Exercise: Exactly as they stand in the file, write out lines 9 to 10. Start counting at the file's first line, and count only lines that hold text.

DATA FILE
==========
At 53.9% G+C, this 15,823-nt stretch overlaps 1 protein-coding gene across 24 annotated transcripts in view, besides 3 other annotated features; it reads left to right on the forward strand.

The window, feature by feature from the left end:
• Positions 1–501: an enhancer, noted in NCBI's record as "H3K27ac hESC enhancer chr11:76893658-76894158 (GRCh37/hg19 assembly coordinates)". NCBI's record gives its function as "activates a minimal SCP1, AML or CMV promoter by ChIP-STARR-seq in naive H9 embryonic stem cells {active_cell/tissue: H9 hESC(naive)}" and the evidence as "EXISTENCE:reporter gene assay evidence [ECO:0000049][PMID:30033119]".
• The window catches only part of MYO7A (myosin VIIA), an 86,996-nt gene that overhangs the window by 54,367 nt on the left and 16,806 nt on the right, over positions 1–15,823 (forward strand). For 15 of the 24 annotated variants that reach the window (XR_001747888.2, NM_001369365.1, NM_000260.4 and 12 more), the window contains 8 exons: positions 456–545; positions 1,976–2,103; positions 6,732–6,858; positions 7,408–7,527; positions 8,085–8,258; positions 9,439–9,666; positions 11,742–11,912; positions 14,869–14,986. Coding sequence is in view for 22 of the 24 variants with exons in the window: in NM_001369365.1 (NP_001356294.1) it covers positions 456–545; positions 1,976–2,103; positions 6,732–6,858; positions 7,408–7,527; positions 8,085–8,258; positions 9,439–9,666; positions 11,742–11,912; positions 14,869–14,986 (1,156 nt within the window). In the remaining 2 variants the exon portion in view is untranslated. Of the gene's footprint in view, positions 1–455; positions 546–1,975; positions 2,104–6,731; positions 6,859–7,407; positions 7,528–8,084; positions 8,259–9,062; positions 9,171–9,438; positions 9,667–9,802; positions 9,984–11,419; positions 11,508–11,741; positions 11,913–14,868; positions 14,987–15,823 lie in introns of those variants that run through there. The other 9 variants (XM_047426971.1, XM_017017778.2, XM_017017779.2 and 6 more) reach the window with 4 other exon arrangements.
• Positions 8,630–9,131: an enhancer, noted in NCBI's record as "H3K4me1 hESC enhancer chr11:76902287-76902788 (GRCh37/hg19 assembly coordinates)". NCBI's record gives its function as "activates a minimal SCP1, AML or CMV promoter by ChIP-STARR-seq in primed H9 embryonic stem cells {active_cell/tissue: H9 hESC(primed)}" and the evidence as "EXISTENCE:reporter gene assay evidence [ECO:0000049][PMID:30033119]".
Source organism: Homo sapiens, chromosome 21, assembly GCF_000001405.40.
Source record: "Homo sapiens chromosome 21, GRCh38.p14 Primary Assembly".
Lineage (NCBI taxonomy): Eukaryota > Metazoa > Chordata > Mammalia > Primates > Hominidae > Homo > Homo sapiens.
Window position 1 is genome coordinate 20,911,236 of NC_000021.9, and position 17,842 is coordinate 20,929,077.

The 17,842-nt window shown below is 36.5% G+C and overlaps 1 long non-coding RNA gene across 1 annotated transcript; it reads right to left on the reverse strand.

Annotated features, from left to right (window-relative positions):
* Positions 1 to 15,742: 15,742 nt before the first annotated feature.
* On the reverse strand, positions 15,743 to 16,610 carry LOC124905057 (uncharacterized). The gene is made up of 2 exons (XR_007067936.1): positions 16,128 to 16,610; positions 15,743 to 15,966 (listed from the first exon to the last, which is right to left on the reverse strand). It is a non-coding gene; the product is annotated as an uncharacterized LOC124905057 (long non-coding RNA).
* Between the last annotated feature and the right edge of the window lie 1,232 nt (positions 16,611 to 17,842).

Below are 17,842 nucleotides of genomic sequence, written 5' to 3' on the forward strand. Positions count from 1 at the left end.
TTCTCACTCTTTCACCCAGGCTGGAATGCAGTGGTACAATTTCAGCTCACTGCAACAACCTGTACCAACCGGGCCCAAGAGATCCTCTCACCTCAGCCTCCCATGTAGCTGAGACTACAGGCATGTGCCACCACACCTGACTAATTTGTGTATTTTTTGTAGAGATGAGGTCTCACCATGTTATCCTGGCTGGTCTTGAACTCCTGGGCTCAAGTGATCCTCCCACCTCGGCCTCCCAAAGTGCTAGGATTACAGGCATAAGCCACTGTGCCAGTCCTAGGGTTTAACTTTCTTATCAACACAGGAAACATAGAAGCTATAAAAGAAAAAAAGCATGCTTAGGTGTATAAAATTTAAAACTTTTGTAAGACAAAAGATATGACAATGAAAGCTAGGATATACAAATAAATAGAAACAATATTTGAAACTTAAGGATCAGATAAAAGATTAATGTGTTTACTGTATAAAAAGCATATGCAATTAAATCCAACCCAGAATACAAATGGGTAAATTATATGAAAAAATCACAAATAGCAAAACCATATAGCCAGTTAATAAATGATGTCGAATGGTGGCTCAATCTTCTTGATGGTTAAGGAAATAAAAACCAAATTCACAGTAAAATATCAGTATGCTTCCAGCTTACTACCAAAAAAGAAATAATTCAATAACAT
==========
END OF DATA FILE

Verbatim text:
Window position 1 is genome coordinate 20,911,236 of NC_000021.9, and position 17,842 is coordinate 20,929,077.

The 17,842-nt window shown below is 36.5% G+C and overlaps 1 long non-coding RNA gene across 1 annotated transcript; it reads right to left on the reverse strand.